Irvin Maintains Hungry Mentality

For now, cornerback Ken Irvin seems to be the forgotten one among discussions involving an upgraded Vikings defense, but if his early work in minicamps and developmental camps are an indication he looks ripe for making an impact in 2003.

When shopping season opened for free agents, the Vikings immediately began their pursuit of cornerbacks on the rise. They never got to talk in person with Dre' Bly. They lost out on Dexter McCleon too. Then they landed Denard Walker.

But somewhat lost in their pursuit of the top three free-agent cornerbacks was their signing of Ken Irvin, who will be entering his ninth year in the NFL and has made 63 starts at cornerback in 124 league games. Still, after all that time in the league, Irvin doesn't sound like an old man in the closing act of his career. He sounds like a rookie driven to prove himself.

"Although I'm not where I want to be in my technique right now, I want to be the best -- I really do," Irvin said after a developmental camp practice. "For so long I've always been solid and respectable around the league. But you know something? I don't just want to be average or a solid football player. I've been working so hard in the offseason to get to that point because every year it becomes much more valuable and important for an older guy to get hungry. The hungrier I get to be the best, then my longevity continues. Whether that happens or not, that's what I'm going to shoot for."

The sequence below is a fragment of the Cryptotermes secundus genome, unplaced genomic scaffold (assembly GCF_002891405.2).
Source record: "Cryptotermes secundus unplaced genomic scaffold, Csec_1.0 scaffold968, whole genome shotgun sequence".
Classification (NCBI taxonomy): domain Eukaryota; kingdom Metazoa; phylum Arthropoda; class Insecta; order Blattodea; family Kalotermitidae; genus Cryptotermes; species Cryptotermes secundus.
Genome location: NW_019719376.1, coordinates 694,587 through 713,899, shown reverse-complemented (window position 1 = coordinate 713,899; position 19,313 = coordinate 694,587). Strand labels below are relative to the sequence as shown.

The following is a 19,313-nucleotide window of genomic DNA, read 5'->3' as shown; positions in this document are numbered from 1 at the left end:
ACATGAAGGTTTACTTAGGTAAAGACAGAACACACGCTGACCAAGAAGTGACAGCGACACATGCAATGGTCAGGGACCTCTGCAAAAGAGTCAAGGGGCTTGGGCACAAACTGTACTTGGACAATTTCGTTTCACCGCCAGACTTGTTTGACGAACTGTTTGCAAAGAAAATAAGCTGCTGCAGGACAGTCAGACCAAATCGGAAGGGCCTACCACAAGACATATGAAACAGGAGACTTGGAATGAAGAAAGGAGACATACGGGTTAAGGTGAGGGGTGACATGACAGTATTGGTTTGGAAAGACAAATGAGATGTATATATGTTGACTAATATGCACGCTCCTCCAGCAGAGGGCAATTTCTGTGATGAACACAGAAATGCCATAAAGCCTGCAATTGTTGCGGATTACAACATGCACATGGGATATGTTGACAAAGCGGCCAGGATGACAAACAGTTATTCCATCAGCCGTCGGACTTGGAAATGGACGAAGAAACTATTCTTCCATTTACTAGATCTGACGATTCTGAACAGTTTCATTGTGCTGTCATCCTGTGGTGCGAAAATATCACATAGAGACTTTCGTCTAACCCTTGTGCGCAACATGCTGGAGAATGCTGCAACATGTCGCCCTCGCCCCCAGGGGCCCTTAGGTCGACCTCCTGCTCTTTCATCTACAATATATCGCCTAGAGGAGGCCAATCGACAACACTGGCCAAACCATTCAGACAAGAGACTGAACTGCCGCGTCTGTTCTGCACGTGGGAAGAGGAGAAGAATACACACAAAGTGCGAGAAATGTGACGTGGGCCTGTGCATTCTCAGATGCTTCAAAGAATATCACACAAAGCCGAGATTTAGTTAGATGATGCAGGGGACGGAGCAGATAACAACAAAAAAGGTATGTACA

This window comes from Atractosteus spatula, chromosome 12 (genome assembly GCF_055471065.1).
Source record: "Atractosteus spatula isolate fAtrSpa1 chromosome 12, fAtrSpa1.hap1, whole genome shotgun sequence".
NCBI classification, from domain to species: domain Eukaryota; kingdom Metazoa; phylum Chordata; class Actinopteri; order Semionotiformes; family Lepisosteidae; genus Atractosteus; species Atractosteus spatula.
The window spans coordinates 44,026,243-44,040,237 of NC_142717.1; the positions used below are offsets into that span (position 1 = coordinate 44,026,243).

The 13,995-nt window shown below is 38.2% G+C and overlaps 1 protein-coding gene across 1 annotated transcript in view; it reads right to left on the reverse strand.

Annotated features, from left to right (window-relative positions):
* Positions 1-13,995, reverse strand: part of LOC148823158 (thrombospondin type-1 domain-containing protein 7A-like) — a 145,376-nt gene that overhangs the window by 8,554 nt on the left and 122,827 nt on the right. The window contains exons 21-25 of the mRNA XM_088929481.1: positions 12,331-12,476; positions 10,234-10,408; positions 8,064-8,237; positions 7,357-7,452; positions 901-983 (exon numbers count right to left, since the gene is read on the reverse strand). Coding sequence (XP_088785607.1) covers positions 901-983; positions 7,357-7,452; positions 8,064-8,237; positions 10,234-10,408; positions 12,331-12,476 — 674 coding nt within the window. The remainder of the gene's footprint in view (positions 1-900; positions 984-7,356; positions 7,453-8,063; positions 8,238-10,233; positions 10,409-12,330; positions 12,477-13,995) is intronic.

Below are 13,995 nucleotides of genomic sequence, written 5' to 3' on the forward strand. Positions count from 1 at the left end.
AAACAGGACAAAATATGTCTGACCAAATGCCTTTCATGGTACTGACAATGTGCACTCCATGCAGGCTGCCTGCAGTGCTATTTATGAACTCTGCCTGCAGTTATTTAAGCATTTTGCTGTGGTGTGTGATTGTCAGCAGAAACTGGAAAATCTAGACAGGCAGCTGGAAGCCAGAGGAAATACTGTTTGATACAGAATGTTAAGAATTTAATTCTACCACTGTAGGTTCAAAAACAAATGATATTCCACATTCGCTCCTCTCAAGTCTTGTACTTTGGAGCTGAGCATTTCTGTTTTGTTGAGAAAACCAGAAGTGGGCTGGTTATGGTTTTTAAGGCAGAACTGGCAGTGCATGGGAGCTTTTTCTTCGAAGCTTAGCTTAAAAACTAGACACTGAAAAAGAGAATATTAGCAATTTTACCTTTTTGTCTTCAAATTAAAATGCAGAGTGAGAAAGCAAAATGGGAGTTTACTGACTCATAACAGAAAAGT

So far he has proven to be a big upgrade to the Vikings' once-weak secondary. In minicamp and developmental camp, he might be the closest in coverage of any of the cornerbacks -- and they all appear to be in tighter coverage than year's past. He is penciled in as the starter on the right side, opposite Walker, and hasn't been giving the wide receivers much of a cushion.

That's somewhat of a rarity for Vikings cornerbacks in recent seasons, but to hear Irvin talk he still isn't playing at a level he would like.